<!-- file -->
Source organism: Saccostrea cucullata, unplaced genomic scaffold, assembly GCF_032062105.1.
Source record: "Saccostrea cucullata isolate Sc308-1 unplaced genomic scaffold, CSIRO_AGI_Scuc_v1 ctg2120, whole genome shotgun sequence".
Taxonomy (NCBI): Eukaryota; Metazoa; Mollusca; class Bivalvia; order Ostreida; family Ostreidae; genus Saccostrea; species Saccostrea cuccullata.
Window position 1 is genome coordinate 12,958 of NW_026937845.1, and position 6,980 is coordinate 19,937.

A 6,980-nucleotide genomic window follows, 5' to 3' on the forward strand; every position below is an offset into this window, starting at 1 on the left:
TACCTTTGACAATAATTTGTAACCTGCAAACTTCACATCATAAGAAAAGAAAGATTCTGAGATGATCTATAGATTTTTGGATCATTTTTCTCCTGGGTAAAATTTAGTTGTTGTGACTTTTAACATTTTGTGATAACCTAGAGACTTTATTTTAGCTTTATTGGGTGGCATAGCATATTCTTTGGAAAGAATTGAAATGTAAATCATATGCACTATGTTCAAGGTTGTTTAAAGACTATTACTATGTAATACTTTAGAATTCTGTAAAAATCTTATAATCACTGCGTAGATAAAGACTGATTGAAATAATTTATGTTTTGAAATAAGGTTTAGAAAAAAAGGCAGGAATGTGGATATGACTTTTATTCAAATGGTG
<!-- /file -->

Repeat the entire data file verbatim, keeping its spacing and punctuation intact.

Source organism: Saccostrea cucullata, unplaced genomic scaffold, assembly GCF_032062105.1.
Source record: "Saccostrea cucullata isolate Sc308-1 unplaced genomic scaffold, CSIRO_AGI_Scuc_v1 ctg2120, whole genome shotgun sequence".
Taxonomy (NCBI): Eukaryota; Metazoa; Mollusca; class Bivalvia; order Ostreida; family Ostreidae; genus Saccostrea; species Saccostrea cuccullata.
Window position 1 is genome coordinate 12,958 of NW_026937845.1, and position 6,980 is coordinate 19,937.

A 6,980-nucleotide genomic window follows, 5' to 3' on the forward strand; every position below is an offset into this window, starting at 1 on the left:
TACCTTTGACAATAATTTGTAACCTGCAAACTTCACATCATAAGAAAAGAAAGATTCTGAGATGATCTATAGATTTTTGGATCATTTTTCTCCTGGGTAAAATTTAGTTGTTGTGACTTTTAACATTTTGTGATAACCTAGAGACTTTATTTTAGCTTTATTGGGTGGCATAGCATATTCTTTGGAAAGAATTGAAATGTAAATCATATGCACTATGTTCAAGGTTGTTTAAAGACTATTACTATGTAATACTTTAGAATTCTGTAAAAATCTTATAATCACTGCGTAGATAAAGACTGATTGAAATAATTTATGTTTTGAAATAAGGTTTAGAAAAAAAGGCAGGAATGTGGATATGACTTTTATTCAAATGGTG